Points pros live lavish lifestyles with their rewards points they collect, but if you’re planning to get in on the game, make sure the fees won’t outweigh the benefits
Dear Cashing In,
I’ve been thinking about starting a business for the purpose of collecting cash-back rewards on my credit cards. Here’s how it would work: I would personally purchase services from my own business using my credit cards on the business’ online merchant service account. Upon completion of the purchases, my business would refund me the purchase cost in the form of a check. This refund check would then be deposited into my personal bank account to pay off the balance on my credit card. This would result in cash-back rewards on the use of my credit cards. The business would not have produced income on the sale of service because every sale would be refunded in the form of a check. Assuming the obvious roadblock of having merchant service fees higher than the rewards, would there be any tax or other legal issues with this? – Jim
I’m going to assume here that this is a theoretical exercise. But such exercises can be instructive, much like a brain teaser or a riddle.
First, let’s start by stipulating that this column should never be taken as the final word on legal or tax matters, which are better directed to your attorney or accountant. Generally, if something feels questionable, it is best to receive advice from professionals.
There are a few potential red flags in your scenario that would give me pause. On taxes, you would need to consider whether the Internal Revenue Service would deem your business entity to be a business or a hobby. Because what you are calling your business entity really has no intention of turning a profit, it might be difficult to justify it as a business for IRS purposes. That would limit your ability to deduct any expenses associated with this enterprise. Businesses don’t have to make money, and many don’t, but a business that never turns a profit and is not designed to doesn’t actually sound like a business.
Legally, consider that federal bank fraud is defined as obtaining “any of the moneys, funds, credits, assets, securities, or other property owned by, or under the custody or control of, a financial institution, by means of false or fraudulent pretenses, representations, or promises.” That passage sounds as though if you are honest in your dealings, you are in the clear.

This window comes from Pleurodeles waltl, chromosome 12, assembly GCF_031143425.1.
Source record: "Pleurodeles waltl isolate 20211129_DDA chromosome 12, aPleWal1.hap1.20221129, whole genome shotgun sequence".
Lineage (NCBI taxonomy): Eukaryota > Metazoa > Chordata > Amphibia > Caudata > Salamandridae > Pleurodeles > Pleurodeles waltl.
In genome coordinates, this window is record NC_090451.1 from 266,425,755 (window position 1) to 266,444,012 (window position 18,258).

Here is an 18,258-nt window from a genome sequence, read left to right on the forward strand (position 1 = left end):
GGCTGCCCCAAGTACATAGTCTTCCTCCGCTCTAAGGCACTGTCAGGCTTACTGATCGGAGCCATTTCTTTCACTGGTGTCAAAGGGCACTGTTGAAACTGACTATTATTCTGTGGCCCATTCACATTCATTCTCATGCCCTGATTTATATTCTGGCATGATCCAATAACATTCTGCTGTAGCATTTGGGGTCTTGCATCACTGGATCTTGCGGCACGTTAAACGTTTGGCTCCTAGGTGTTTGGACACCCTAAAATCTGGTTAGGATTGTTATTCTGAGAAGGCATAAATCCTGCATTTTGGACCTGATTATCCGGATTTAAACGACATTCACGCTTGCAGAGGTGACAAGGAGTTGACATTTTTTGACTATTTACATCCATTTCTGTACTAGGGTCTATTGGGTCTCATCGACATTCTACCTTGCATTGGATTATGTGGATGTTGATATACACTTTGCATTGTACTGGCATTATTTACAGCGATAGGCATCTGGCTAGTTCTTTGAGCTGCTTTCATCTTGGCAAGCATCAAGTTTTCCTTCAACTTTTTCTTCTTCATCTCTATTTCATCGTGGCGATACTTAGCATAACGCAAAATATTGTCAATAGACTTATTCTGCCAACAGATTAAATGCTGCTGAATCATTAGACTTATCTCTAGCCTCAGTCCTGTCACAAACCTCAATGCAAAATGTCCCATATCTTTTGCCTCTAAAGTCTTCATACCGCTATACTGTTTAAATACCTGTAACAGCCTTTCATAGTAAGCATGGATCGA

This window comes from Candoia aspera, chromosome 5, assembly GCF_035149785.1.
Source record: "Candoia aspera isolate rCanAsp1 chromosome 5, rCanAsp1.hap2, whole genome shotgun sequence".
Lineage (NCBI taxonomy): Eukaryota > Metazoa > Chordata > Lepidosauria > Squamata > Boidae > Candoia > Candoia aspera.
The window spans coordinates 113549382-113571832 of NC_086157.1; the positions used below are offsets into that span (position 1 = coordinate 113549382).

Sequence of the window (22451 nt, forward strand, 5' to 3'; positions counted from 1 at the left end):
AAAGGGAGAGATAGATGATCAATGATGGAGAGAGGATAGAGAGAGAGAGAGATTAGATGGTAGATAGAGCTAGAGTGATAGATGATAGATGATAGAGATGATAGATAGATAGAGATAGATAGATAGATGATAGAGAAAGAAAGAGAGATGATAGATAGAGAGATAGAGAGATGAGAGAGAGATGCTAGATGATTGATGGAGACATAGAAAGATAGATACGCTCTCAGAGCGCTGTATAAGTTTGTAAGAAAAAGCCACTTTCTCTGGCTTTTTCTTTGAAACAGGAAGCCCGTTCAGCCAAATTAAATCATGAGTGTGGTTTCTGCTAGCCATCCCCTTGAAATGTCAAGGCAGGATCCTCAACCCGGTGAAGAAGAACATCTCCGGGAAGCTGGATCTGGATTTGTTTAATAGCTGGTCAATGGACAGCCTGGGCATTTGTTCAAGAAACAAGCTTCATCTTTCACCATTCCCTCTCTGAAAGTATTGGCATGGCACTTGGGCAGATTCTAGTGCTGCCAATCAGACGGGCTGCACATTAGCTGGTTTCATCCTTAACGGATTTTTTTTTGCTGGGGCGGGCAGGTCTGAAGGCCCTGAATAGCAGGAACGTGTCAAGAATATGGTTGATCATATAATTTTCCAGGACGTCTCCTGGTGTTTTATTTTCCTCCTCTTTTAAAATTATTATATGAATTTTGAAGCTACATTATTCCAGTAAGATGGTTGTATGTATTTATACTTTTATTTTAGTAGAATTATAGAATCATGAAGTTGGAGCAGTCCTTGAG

However, executing this scheme is going to be impossible if you are honest, for a number of reasons.
As you mention, one glaring flaw in this plan is the credit card fees. Businesses pay a small percentage in fees, typically around 2 percent, for the privilege of accepting cards. That means that your business would pay charges equal to about 2 percent of the credit card transactions, which would probably cancel out the rewards you would earn personally.
But beyond that, there are other obstacles here. In order to accept credit cards, merchants must agree to a set of conditions in a contract with the credit card processor. These agreements typically stipulate that any refunds issued to customers who used cards cannot be in cash or cash equivalents. That is, any refunds have to be issued back onto the credit card. For instance, if you search online, you can find copies of some of these agreements. One by Wells Fargo says that merchants cannot “issue refunds for Transactions by cash or cash equivalent (e.g., check).” Your plan won’t work unless you can have money deposited into your bank account to pay off the card.
In addition, when the payment processor sees repeated large charges by only a single customer – you – it is likely the processor would begin denying charges because that pattern appears fishy. Also, the bank where you have your checking account might become suspicious if the amounts deposited from credit card refunds match the amounts paid to your credit card, because that pattern, too, could appear to be fraud.
For several different reasons, then, this scheme isn’t going to work. But it was fun to break it down and figure out why!